To start off with the good news, Bavaria has proven its position within the German Biotech scene last year. The Free State accounted for an astonishing 40 percent of the German deals, which ranged from EUR 25m to EUR 222m in the last three years. The by far biggest transaction, however, was the 2018 BioNTech deal with a volume of EUR 222m. With such a remarkable sum, the German BioNTech placed the 2nd biggest transaction within the European Life Science industry of the last three years. What is more, Bavaria still dominates with the “conventional VC rounds” with an invested volume of EUR 113m and AuM of EUR 4,550m, not taking into account the governmental KfW Förderbank – the biggest Life Science investor in Germany.
Nevertheless, a look at the German market is still associated with a drop of bitterness. While the number of VC deals in Europe increased, they have decreased in Germany. Practically, Germany only accounted for 7% of the European volume.
In a market that is dominated by the United Kingdom, France being a distant second, Germany only made it to the 3rd rank based on volume and 4th rank based on number of deals. One can look at it with cautious optimism: Less deals but higher volumes, underlining the principle “quality over quantity”, which is not necessarily wrong, especially in a sector as sophisticated as biotechnology. Still, one might ask whether Germany is selling themselves short.
Many transactions take place in the United Kingdom, these are however also the most important. During the last 3 years, 60 percent of the top 10 deals originated on the island. As previously mentioned, BioNTech is the only German company that could break through the phalanx of British top deals. This underlines a significant point.
One might argue that the British dominance is no surprise, as over the past five years 85 percent of the UK’s funding has been reinvested into its own country, which is why the largest deals come from the UK. But this idea lags: Germany in comparison invested only 70 percent in domestic companies during this period – the home bias is apparently not as distinctive as across the English Channel. In fact, for the first time, German investors invested more in foreign companies than in their own country in 2018. The question arises as to whether foreign biotech companies simply perform better or are smarter in attracting capital.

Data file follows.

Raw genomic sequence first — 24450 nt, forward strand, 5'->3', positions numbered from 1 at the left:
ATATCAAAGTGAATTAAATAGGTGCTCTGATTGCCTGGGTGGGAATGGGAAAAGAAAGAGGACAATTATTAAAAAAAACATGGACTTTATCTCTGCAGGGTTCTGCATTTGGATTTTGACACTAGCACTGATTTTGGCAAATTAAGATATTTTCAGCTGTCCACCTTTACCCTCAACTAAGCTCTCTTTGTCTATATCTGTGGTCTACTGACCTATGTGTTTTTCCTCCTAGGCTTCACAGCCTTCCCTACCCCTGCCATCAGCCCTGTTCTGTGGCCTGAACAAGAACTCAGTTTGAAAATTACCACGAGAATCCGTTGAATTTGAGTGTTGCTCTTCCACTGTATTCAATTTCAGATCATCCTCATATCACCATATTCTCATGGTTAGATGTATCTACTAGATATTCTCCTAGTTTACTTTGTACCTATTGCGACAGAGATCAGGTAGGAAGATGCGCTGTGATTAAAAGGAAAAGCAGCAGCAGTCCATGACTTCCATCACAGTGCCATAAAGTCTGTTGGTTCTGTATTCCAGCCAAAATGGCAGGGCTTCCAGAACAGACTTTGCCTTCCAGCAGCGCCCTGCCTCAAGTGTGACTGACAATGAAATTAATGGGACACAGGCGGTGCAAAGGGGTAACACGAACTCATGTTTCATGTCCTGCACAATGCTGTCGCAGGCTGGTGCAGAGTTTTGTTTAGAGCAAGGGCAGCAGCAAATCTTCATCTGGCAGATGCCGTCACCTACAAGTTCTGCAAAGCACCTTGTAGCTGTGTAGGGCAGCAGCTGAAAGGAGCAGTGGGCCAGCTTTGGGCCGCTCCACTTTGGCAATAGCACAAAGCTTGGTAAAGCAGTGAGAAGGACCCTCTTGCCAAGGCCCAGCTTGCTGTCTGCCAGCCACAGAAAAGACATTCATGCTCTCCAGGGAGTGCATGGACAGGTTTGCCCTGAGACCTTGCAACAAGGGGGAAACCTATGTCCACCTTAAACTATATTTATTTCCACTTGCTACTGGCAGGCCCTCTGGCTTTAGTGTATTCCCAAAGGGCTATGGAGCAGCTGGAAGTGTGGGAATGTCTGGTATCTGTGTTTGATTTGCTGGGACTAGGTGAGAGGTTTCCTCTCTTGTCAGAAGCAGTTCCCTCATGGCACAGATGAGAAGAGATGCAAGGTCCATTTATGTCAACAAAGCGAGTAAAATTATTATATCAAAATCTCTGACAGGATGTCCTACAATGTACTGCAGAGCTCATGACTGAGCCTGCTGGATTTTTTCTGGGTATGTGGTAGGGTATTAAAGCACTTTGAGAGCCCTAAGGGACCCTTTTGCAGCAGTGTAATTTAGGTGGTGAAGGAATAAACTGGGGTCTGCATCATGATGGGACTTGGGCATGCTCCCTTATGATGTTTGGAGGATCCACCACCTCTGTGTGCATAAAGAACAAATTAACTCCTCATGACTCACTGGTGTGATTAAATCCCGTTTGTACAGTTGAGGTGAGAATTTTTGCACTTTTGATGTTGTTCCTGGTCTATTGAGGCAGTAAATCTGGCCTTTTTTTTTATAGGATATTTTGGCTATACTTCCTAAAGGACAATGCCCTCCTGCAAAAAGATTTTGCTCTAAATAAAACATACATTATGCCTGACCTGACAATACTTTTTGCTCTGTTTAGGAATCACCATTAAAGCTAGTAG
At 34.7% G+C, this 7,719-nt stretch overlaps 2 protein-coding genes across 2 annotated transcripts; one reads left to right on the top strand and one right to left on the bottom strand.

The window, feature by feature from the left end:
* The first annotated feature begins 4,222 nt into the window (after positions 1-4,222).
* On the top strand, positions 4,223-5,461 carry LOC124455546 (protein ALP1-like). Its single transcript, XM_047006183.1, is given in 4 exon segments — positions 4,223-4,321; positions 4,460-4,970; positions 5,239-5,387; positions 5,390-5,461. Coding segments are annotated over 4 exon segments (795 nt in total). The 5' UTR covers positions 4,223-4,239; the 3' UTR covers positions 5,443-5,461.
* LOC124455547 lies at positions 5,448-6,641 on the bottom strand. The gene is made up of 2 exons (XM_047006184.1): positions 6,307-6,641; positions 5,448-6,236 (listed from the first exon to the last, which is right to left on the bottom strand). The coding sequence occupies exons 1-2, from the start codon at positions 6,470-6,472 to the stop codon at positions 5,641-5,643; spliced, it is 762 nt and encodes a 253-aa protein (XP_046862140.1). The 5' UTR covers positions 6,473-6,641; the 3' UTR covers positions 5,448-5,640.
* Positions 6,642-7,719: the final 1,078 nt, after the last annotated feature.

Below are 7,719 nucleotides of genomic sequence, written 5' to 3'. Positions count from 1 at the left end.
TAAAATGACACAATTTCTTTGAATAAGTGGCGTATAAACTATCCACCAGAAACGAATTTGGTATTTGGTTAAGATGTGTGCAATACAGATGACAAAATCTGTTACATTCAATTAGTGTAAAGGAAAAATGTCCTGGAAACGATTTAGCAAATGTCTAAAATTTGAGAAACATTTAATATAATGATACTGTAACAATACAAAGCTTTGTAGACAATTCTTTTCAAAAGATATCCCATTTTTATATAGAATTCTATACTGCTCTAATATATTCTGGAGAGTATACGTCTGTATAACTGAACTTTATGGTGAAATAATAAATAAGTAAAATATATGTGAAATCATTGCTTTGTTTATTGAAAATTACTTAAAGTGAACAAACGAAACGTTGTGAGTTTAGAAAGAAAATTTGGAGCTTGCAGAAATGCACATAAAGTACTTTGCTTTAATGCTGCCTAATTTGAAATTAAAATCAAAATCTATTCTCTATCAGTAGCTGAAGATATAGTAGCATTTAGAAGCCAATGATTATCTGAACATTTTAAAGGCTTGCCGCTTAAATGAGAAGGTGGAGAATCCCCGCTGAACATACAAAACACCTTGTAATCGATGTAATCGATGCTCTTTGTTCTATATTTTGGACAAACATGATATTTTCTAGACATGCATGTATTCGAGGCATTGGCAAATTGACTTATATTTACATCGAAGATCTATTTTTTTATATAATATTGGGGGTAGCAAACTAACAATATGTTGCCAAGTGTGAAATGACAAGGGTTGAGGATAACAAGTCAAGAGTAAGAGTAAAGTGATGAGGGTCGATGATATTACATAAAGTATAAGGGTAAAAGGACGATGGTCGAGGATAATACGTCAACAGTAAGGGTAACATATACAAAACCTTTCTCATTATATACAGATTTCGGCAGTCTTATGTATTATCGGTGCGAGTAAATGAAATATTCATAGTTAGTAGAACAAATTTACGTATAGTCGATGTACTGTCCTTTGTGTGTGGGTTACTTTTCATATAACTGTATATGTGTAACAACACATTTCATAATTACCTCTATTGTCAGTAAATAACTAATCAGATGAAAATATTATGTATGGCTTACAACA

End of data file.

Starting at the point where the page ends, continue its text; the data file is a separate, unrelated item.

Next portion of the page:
Putting it another way: German biotech companies are more dependent on foreign investors. Most of the funds come from Switzerland, followed by, not surprisingly, Great Britain. Another reason why no German investors are among the top 10 investors in Europe in the last three years, thus making German biotechs increasingly dependent on foreign investors, is probably the backlog demand Germany has for investor hubs: German cities were not among the locations of the largest investor hubs of the past five years. Again, the UK and France are much better represented.
Nevertheless, it is doubtful that Germany’s lag in Life Sciences is due to the performance of the biotechs themselves for the following reasons: The importance of Germany’s contribution to the international biotechnology sector is apparent when looking at the indications that receive funding. Excluding the BioNTech mega deal, the majority of the funds target oncology. Additionally, three investments were made into companies specialising in cardiovascular diseases, thus supporting research and development in the fight against the world’s leading cause of death. The development stage of the companies is a major factor in Germany, where investments are preferred from phase II onwards (three transactions in phase II, one in phase III and one in market maturity).
However, Germany is not inactive in the fight against capital shortages. In 2018, five VC funds with a total volume of EUR 1,500m were set up in Germany, which include LSP and Forbion due to their large involvement in the German life science industry. With TVM Capital, to get back to the point made at the beginning of this article, one fund comes from Munich and another one, namely Occident Capital from Switzerland, successfully settled in Munich. This, last but not least, emphasises again the important role Bavaria plays in biotechnology on both the technical and financial side, not only for Germany but also for Europe.
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